As Muslims around the globe usher in the holy month of Ramadan, an all-too familiar narrative rears its head once again. The plight of displaced Palestinians in the West Bank, has seen so much exposure from the international media that there is a risk of desensitisation to the humanitarian crisis that is unfolding.
Most recently, at least 60 Palestinians were killed by the Israeli military during non-violent protests carried out along the Gaza border following United States (US) President Donald Trump’s decision to relocate the US Embassy from Tel Aviv to Jerusalem on 14 May 2018.
For many Palestinians, as well as other Islamic states in the international community, such a move is seen as provocation, as it coincides with the start of Ramadan. The move also comes right before Nakba Day, or the Day of Catastrophe, when Palestinians commemorate lands they either fled or were evicted from after the establishment of the state of Israel.
Context and controversy
During the first Arab-Israeli conflict in 1948, Israel captured Arab land beyond the UN-mandated partition plan of 1947. The 1949 Armistice Line (also known as the Green Line), largely established the international boundaries which geopolitically separate Palestine and Israel. These lines were redrawn after the bloodshed that ensued following the 1967 Arab-Israeli War, with Gaza, the West Bank, and East Jerusalem placed under Palestinian administration. From then on, the Palestinians have historically recognised East Jerusalem as their capital.
More recently, Southeast Asian leaders reacted strongly against Trump’s December 2017 decision to reverse decades-old American policy by recognising Jerusalem as the capital of Israel.
Other countries that have plans to move their embassies to Jerusalem include Paraguay and Romania, with Guatemala already following the US in making the transition.
Among ASEAN nations, Indonesia has historically been a vocal advocate of a two-state solution for the Middle East conflict, envisioning an independent Palestinian state with East Jerusalem as its capital.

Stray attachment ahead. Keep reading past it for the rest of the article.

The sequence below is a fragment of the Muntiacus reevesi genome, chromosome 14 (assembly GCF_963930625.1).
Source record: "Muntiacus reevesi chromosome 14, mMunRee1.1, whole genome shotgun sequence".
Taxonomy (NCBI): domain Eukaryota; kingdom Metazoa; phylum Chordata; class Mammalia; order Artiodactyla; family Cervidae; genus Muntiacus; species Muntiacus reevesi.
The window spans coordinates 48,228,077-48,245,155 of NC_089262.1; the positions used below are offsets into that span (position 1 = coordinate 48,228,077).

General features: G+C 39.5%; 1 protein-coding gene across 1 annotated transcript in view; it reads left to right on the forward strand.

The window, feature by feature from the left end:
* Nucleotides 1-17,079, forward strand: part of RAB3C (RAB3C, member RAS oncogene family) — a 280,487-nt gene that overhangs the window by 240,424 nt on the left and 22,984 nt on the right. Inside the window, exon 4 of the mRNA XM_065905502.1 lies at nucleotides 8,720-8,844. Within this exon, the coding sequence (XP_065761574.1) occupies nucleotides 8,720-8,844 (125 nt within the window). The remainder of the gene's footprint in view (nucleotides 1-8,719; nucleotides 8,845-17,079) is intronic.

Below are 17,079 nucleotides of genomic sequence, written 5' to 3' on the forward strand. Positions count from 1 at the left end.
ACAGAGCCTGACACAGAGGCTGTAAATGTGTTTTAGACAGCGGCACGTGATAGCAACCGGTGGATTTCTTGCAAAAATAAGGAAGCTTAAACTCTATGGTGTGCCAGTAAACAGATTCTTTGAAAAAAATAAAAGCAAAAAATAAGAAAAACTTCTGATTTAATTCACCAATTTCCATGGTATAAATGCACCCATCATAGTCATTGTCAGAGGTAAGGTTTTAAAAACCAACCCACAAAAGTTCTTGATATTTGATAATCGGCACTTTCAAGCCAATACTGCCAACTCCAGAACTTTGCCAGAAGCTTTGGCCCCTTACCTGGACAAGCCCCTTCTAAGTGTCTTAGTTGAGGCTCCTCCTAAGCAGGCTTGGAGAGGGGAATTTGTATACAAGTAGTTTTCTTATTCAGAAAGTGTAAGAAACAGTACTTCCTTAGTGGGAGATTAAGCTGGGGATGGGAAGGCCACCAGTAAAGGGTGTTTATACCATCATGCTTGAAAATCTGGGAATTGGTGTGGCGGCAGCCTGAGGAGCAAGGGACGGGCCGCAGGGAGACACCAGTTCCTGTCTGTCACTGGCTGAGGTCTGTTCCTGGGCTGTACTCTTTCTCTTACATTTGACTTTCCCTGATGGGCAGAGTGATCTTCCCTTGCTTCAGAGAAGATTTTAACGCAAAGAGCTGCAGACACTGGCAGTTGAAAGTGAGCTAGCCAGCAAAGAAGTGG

Late last year, leaders of Nahdlatul Ulama, deemed to be the largest Islamic movement in the world, expressed their apprehensions towards President Trump’s decision to relocate the US embassy to Jerusalem as well.
“This attitude will lead to more heated situations around the world and endless conflicts,” a statement from the group read.
Malaysia’s Foreign Ministry also weighed in on the issue, pointing out that any effort to recognise Jerusalem as the capital of Israel would be considered aggression towards the Arab and Islamic world, and a detestable transgression on the rights of not only Muslims, but Christians who identify as Palestinian.
“It is also an infringement on the Palestinian people’s national rights, including their right to self-determination and a grave breach of international law along with the Security Council’s relevant resolutions,” it said in a statement.
Indonesia and Malaysia are the two largest Muslim-majority nations in Southeast Asia, accounting for their strong stances on the issue. However, the ongoing crisis must be examined in terms of its implications for human rights, transcending issues of race and religion.
Indonesian President Joko Widodo condemned the move, urging the US to reconsider its decision.
“Such a unilateral recognition violates various resolutions of the (United Nations) Security Council and the UN General Assembly, which America is a permanent member of,” he explained in a December 2017 statement.
Singapore’s Ministry of Foreign Affairs (MFA) said the future status of Jerusalem ought to be decided by means of direct negotiations between Israel and the Palestinians, as it reaffirms the Republic’s long held and consistent support for a two-state solution.
The effects of the Palestinian-Israeli conflict on Southeast Asia are subtle, but there are underlying implications to the region if the matter is not resolved. The primary concern here is the possibility of Southeast Asians turning to armed insurgency in support of the Palestinian cause. Such a situation could possibly trigger sympathetic actions against what are deemed to be pro-Israel businesses and institutions or even tourist destinations popular among expatriates as was the case with the bombings in Bali. Carried out in the name of jihad (holy war), these actions could have potentially destabilising effects across ASEAN.